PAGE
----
Min Temp for Stewart's Fabric Work?

Discussion in 'Fabric & Paint' started by Z32MadMan, Oct 11, 2017.

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  1. Oct 11, 2017 #1

    Z32MadMan

    Z32MadMan

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    I'm looking at recovering the Pitts this winter/spring with the Stewart's system. Are there any issues with doing the fabric work in a shop that is 20-40F? Primarily concerned with EkoBond working well in those temperatures.

    The idea is to have all of the fabric work done and prepped for spraying paint when the temperature comes back up to a warm and dry 70F.
     
  2. Oct 11, 2017 #2

    Cameron

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    Give Stewart's a call. They should be able to answer your question.
     
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  3. Oct 11, 2017 #3

    taff

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    Waterborne paint materials can not be allowed to freeze, in storage or anywhere else. Bringing back up to temperature will not rectify the damage done.
     
  4. Oct 11, 2017 #4

    airplanegeek

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    sounds miserable. the water born glue needs to dry with warm temps and airflow (fan) moving air through work space. This glue has NO wet adhesion, it is contact cement. so the process of working in a cold space will make for very slow work
     
  5. Oct 12, 2017 #5

    smizo

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    Yep, needs to be at least in the mid 60s. That glue can't freeze....
     
  6. Jan 10, 2018 #6

    barchiola

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    chris,

    have any time using Stewart System? i'm about ready to buy the stuff to use it on my Citabria wings. any opinion on it?

    thanks!
    bart
     
  7. Jan 10, 2018 #7

    smizo

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    Bart, ive only experimented with the entire stewart system on a few test panels. their glue rocks and is all I use unless its a certified job. then I use stitts. however I just order the glue from amazon, 3M 30NF. I really don't like stewarts primer and I cant spray their paint. it requires a different technique and years of spraying muscle memory takes over and I try and lay it on like "normal" paint. end up running it all over. with that said, others have had very nice success using the entire stewart system, Curtis' pitts and Cameron's eagle for example.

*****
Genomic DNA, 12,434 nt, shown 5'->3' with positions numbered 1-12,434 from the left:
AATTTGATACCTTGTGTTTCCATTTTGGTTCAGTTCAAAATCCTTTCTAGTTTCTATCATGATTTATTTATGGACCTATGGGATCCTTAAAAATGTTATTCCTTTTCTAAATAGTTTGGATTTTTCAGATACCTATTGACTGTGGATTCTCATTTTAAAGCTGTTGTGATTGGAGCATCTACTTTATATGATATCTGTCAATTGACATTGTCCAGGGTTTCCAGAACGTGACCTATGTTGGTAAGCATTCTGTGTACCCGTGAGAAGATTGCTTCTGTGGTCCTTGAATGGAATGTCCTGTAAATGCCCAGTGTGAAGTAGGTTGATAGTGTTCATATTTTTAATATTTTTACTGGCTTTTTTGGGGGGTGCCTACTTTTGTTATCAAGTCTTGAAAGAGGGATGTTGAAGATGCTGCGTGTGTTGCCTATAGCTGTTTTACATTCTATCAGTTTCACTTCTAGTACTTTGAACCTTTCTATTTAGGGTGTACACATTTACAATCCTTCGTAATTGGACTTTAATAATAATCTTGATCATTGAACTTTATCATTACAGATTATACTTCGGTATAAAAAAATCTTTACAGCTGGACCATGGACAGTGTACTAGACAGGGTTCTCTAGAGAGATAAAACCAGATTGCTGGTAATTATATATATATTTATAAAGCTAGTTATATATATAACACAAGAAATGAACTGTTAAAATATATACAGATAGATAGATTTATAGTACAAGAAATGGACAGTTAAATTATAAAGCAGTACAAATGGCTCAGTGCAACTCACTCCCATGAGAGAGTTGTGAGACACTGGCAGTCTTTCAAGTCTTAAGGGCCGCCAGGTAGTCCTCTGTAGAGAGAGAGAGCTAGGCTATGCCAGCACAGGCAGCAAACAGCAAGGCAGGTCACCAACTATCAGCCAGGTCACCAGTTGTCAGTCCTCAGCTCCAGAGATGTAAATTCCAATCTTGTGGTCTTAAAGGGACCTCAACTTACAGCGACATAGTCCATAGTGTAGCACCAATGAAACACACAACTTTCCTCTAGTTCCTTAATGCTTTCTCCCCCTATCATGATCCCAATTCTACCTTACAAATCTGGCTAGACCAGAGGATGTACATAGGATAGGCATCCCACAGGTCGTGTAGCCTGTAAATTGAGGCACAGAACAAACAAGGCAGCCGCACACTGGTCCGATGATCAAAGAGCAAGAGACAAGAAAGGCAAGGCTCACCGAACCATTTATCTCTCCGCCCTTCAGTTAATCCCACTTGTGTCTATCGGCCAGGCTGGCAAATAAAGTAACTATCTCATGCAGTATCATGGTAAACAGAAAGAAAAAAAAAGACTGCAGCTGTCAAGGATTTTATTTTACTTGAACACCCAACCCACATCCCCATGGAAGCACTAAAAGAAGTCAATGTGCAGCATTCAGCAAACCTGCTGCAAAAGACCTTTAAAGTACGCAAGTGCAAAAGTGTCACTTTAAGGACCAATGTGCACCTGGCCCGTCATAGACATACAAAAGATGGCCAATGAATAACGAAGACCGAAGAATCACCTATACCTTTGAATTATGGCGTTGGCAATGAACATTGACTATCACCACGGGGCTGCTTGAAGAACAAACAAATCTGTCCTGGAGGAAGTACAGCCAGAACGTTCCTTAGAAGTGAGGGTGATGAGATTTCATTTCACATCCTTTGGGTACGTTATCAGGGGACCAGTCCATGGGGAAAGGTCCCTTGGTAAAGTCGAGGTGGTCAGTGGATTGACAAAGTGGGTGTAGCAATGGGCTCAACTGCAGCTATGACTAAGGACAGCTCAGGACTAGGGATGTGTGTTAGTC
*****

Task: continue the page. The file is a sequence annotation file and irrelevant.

8. Jan 12, 2018 #8

    barchiola

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    Thanks for the reply Chris, I'm going to give it a try. :)
     
  9. Jan 13, 2018 #9

    Cameron

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    It works pretty good. Follow the directions.

    I'd use Stewart Systems again.
     
  10. Jan 13, 2018 #10

    Bond007

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    If u are not a pro at fabric and paint work,u would do best not to use Stewarts
    Iam a Superflite man myself,it's a great product.
    Danny 007
     
  11. Jan 13, 2018 #11

    barchiola

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    thanks. trying to find the right compressor now.
     
  12. Jan 13, 2018 #12

    Kiwi

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    I can never understand the resistance to Stewarts. Even though it's unconventional, spraying the filler coat is a piece of cake. The top coat is pretty close to spraying any other two-pack paint, any increase in stress because it's a bit "runny" is offset by the stress reduction from it being less toxic.

    Being able to walk over to the sink if you get any on your hands and wash it off is just so good; I almost get it on my hands on purpose so I can do that. Same with gun clean up. If you buy the most expensive bottled water the supermarket has, it's still cheaper than any thinner.

    In other words go for it. Supercub.org probably has the most webpages of info about Stewarts (good and bad) than any website on the planet.

    Cheers,
    Andrew.
     
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